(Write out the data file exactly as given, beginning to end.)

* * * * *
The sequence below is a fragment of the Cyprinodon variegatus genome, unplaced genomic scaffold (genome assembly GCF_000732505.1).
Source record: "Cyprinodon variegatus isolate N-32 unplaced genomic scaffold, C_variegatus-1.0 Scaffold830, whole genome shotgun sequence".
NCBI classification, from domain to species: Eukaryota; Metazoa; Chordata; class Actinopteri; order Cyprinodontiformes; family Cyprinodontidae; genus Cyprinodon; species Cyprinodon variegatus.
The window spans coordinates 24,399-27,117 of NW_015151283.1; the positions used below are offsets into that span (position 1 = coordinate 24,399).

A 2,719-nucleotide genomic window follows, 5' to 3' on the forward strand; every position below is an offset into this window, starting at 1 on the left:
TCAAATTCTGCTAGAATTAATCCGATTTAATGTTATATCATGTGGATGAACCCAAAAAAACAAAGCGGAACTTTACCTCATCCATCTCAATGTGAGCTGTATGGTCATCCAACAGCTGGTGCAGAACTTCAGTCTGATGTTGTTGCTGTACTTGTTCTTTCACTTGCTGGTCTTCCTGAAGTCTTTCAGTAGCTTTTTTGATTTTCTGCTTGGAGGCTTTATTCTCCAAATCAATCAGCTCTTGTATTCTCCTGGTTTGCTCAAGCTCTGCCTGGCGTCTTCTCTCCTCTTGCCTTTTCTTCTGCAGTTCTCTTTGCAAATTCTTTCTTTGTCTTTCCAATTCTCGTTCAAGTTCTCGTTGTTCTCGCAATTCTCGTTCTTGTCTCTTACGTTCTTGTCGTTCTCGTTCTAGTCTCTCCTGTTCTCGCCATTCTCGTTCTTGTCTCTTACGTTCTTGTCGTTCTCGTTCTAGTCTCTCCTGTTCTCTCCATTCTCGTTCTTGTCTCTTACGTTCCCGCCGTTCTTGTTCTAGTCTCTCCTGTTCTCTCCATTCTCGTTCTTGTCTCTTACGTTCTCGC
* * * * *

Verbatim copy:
The sequence below is a fragment of the Cyprinodon variegatus genome, unplaced genomic scaffold (genome assembly GCF_000732505.1).
Source record: "Cyprinodon variegatus isolate N-32 unplaced genomic scaffold, C_variegatus-1.0 Scaffold830, whole genome shotgun sequence".
NCBI classification, from domain to species: Eukaryota; Metazoa; Chordata; class Actinopteri; order Cyprinodontiformes; family Cyprinodontidae; genus Cyprinodon; species Cyprinodon variegatus.
The window spans coordinates 24,399-27,117 of NW_015151283.1; the positions used below are offsets into that span (position 1 = coordinate 24,399).

A 2,719-nucleotide genomic window follows, 5' to 3' on the forward strand; every position below is an offset into this window, starting at 1 on the left:
TCAAATTCTGCTAGAATTAATCCGATTTAATGTTATATCATGTGGATGAACCCAAAAAAACAAAGCGGAACTTTACCTCATCCATCTCAATGTGAGCTGTATGGTCATCCAACAGCTGGTGCAGAACTTCAGTCTGATGTTGTTGCTGTACTTGTTCTTTCACTTGCTGGTCTTCCTGAAGTCTTTCAGTAGCTTTTTTGATTTTCTGCTTGGAGGCTTTATTCTCCAAATCAATCAGCTCTTGTATTCTCCTGGTTTGCTCAAGCTCTGCCTGGCGTCTTCTCTCCTCTTGCCTTTTCTTCTGCAGTTCTCTTTGCAAATTCTTTCTTTGTCTTTCCAATTCTCGTTCAAGTTCTCGTTGTTCTCGCAATTCTCGTTCTTGTCTCTTACGTTCTTGTCGTTCTCGTTCTAGTCTCTCCTGTTCTCGCCATTCTCGTTCTTGTCTCTTACGTTCTTGTCGTTCTCGTTCTAGTCTCTCCTGTTCTCTCCATTCTCGTTCTTGTCTCTTACGTTCCCGCCGTTCTTGTTCTAGTCTCTCCTGTTCTCTCCATTCTCGTTCTTGTCTCTTACGTTCTCGC